Climate change is an acute topic now, as it becomes ever clearer that mankind has overused the world’s finite resources and may have caused irreparable damage to the ecosystem. According to research by the International Energy Agency, the buildings and construction sectors combined are responsible for 36 percent of global energy consumption and nearly 40 percent of total direct and indirect CO2 emissions. Cooling, in particular, is an energy-intensive area accounting for 10 percent of the world’s energy consumption, and according to the IEA, global energy demand from air conditioners alone is expected to triple by 2050, which will require new electricity capacity equivalent to the combined capacity of the US, the EU and Japan today.
Regulations and energy standards are being implemented at varying speed across jurisdictions. Despite this being a pressing concern, it may take a significant amount of time before more stringent energy standards are implemented on a global level. As private enterprises, we have the ability to start making a change and contributing immediately, while we wait for these regulations to be implemented.
The benefits of working actively with sustainability are expected to grow over time. Tenants, investors and lenders are all highlighting sustainability as a major area of concern and are implementing new standards ahead of regulation.
In Sweden, we are seeing the percentage of green financing continue to grow. However, the levels remain low in relation to the total loan stock. To illustrate, as of Q2 2019, green bonds and green loans accounted for just 6 percent and 5 percent, respectively, for the 26 listed real estate companies in Sweden.
For owners, sustainability can, in some cases, have a direct correlation with shareholder returns as well as underlying asset values. Investors are also putting more pressure on managers and companies to ensure buildings are sustainable and resilient in the long term.
Making an impact
Lenders are often perceived as more passive than borrowers and sponsors, but by having a stringent investment process they can select which deals to finance, and as significant capital providers make a real impact to driving sustainability in the sector.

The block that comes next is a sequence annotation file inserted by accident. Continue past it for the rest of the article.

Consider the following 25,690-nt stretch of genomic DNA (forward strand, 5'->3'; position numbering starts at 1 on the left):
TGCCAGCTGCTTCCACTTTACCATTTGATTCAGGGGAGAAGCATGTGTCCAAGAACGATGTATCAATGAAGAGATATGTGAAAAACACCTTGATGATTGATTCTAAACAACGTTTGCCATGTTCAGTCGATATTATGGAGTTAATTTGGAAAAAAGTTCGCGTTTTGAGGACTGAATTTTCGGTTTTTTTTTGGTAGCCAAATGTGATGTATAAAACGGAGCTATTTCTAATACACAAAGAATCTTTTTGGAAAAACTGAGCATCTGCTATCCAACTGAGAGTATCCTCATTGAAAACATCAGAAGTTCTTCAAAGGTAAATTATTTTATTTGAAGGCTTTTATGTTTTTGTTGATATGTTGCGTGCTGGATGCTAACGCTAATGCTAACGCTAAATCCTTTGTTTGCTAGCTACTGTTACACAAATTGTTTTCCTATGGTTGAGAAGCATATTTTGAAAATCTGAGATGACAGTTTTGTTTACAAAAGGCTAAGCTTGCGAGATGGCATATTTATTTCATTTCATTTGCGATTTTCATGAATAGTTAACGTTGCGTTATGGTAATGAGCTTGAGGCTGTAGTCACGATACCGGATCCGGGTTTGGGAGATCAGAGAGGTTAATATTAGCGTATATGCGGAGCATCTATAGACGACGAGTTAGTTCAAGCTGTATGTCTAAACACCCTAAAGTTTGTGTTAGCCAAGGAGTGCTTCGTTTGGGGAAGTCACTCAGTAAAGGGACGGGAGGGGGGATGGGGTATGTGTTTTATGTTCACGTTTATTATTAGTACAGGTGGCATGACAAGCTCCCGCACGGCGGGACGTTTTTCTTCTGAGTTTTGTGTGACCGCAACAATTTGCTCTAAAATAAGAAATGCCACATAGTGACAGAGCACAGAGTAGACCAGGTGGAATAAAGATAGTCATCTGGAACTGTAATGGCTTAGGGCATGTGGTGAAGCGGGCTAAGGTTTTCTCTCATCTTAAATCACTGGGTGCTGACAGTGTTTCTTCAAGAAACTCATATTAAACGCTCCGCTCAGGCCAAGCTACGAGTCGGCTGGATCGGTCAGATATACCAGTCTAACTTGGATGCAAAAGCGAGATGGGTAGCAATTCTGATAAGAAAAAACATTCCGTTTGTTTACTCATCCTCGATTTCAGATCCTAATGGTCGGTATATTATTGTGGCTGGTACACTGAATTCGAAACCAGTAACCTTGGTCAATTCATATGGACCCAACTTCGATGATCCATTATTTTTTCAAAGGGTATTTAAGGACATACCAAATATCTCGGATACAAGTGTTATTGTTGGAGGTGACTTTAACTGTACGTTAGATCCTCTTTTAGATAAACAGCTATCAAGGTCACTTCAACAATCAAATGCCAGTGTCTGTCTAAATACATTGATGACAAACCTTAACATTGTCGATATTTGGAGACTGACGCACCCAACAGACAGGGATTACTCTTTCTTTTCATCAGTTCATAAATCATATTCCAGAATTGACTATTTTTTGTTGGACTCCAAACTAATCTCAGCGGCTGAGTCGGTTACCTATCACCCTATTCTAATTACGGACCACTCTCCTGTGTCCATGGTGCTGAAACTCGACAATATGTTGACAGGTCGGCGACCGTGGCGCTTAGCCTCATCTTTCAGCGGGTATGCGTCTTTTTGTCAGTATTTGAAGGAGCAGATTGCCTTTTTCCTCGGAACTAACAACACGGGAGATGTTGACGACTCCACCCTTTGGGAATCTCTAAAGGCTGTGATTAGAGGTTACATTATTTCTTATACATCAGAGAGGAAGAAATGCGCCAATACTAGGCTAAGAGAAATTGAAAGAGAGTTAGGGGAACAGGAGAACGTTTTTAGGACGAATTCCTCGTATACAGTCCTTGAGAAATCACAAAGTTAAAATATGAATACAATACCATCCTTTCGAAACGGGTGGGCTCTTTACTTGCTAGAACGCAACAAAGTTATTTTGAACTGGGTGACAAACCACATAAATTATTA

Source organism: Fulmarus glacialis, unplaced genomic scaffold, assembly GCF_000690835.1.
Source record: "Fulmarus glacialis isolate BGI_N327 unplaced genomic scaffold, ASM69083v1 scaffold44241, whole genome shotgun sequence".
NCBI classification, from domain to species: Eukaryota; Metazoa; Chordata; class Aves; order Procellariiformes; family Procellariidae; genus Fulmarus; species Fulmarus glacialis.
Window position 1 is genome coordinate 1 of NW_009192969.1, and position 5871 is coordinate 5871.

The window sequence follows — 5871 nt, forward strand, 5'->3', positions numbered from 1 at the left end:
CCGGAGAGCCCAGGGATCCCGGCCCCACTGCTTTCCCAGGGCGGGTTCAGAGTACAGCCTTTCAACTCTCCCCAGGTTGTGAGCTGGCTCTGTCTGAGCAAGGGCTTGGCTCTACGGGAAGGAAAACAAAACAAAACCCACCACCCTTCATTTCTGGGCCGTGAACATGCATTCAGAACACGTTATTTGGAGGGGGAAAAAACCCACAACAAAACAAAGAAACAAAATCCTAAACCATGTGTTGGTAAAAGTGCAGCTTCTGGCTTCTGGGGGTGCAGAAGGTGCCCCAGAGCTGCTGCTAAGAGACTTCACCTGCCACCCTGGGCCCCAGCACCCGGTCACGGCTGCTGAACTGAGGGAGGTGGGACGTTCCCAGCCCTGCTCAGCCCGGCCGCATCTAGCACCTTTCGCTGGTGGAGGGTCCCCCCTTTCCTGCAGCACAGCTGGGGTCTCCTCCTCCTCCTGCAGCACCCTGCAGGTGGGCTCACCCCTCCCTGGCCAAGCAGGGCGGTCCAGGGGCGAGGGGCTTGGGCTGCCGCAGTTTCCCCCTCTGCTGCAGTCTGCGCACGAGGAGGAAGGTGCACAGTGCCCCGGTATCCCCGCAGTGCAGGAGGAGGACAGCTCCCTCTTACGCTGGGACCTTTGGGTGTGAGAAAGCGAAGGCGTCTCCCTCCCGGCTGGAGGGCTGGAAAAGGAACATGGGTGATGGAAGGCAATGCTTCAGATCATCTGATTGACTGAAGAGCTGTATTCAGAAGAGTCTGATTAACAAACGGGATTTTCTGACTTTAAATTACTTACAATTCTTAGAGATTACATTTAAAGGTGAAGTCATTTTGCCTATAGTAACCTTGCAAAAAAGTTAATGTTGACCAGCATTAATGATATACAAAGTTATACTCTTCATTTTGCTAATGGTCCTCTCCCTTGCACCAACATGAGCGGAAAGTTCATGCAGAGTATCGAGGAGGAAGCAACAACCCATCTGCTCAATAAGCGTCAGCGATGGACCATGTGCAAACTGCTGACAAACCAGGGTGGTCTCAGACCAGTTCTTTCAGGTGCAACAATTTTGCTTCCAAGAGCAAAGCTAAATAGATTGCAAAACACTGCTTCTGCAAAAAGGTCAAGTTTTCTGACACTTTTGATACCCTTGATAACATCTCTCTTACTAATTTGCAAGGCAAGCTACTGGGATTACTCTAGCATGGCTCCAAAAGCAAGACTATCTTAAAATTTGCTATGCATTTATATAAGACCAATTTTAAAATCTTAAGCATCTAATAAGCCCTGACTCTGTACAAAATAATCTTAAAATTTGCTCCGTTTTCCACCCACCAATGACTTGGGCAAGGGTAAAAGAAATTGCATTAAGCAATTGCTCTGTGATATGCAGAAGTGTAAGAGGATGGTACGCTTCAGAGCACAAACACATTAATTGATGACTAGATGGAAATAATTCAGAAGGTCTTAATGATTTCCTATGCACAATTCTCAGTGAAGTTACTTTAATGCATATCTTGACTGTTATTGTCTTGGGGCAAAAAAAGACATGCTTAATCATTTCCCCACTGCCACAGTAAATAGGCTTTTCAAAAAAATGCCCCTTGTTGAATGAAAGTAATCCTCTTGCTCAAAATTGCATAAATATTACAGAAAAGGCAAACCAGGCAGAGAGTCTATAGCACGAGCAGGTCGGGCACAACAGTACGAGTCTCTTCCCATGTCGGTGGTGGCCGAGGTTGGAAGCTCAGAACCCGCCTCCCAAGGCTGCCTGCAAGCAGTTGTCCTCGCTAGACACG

In Q1 2019, Brunswick’s debt fund provided an SKr1.6 billion ($170 million; €150 million) green loan to Fabege AB, a leader in Sweden with 77 percent of their financing being green as of Q2 2019. This was the first green loan for the fund as well as the first green bilateral loan to be provided by a debt fund in Sweden. Our approach to green financing focuses on two main themes: loans backed by certified green buildings, and loans back by buildings that are being transformed toward being greener.
One of the most effective ways of making an impact is when property owners and lenders work together. Multiple green loan frameworks focus on the already existing environmental attributes of a property instead of considering what environmental upgrades can be made during the loan term. The key to making an impact lies in the ways we can improve the existing real estate stock together with the borrowers and sponsors.
During the summer, Brunswick’s Green Loan Framework was reviewed by a third party, and it is now possible for the fund to provide green as well as greening loans based on this framework. This new approach to green financing, together with the Green Loan Framework, enables us to be at the forefront of driving these initiatives in the sector. It is a process that will take time, but by having a long-term commitment and working together with borrowers, lenders can make a positive environmental impact.